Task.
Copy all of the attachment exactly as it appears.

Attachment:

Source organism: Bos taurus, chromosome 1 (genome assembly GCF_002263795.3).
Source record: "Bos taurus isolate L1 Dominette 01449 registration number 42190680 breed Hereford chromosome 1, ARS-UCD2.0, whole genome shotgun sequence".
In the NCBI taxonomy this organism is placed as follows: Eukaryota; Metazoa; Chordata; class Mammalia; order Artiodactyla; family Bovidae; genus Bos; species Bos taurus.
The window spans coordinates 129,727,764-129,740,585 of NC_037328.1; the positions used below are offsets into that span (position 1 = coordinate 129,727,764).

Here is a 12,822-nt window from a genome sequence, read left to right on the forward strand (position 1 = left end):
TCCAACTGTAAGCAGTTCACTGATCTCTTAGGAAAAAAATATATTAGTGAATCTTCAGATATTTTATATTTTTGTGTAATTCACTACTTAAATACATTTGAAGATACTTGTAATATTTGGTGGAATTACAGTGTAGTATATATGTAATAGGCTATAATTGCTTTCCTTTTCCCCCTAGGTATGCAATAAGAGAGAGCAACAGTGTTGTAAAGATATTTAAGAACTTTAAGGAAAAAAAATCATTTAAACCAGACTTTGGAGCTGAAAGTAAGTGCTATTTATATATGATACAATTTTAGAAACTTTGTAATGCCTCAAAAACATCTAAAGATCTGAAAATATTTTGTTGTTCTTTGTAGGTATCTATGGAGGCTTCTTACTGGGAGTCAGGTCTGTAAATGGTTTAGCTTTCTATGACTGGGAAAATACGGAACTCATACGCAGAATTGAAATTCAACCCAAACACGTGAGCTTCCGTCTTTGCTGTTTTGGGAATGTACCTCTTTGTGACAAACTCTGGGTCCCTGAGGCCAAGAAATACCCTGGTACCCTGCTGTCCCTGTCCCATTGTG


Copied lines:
Source organism: Bos taurus, chromosome 1 (genome assembly GCF_002263795.3).
Source record: "Bos taurus isolate L1 Dominette 01449 registration number 42190680 breed Hereford chromosome 1, ARS-UCD2.0, whole genome shotgun sequence".
In the NCBI taxonomy this organism is placed as follows: Eukaryota; Metazoa; Chordata; class Mammalia; order Artiodactyla; family Bovidae; genus Bos; species Bos taurus.
The window spans coordinates 129,727,764-129,740,585 of NC_037328.1; the positions used below are offsets into that span (position 1 = coordinate 129,727,764).

Here is a 12,822-nt window from a genome sequence, read left to right on the forward strand (position 1 = left end):
TCCAACTGTAAGCAGTTCACTGATCTCTTAGGAAAAAAATATATTAGTGAATCTTCAGATATTTTATATTTTTGTGTAATTCACTACTTAAATACATTTGAAGATACTTGTAATATTTGGTGGAATTACAGTGTAGTATATATGTAATAGGCTATAATTGCTTTCCTTTTCCCCCTAGGTATGCAATAAGAGAGAGCAACAGTGTTGTAAAGATATTTAAGAACTTTAAGGAAAAAAAATCATTTAAACCAGACTTTGGAGCTGAAAGTAAGTGCTATTTATATATGATACAATTTTAGAAACTTTGTAATGCCTCAAAAACATCTAAAGATCTGAAAATATTTTGTTGTTCTTTGTAGGTATCTATGGAGGCTTCTTACTGGGAGTCAGGTCTGTAAATGGTTTAGCTTTCTATGACTGGGAAAATACGGAACTCATACGCAGAATTGAAATTCAACCCAAACACGTGAGCTTCCGTCTTTGCTGTTTTGGGAATGTACCTCTTTGTGACAAACTCTGGGTCCCTGAGGCCAAGAAATACCCTGGTACCCTGCTGTCCCTGTCCCATTGTG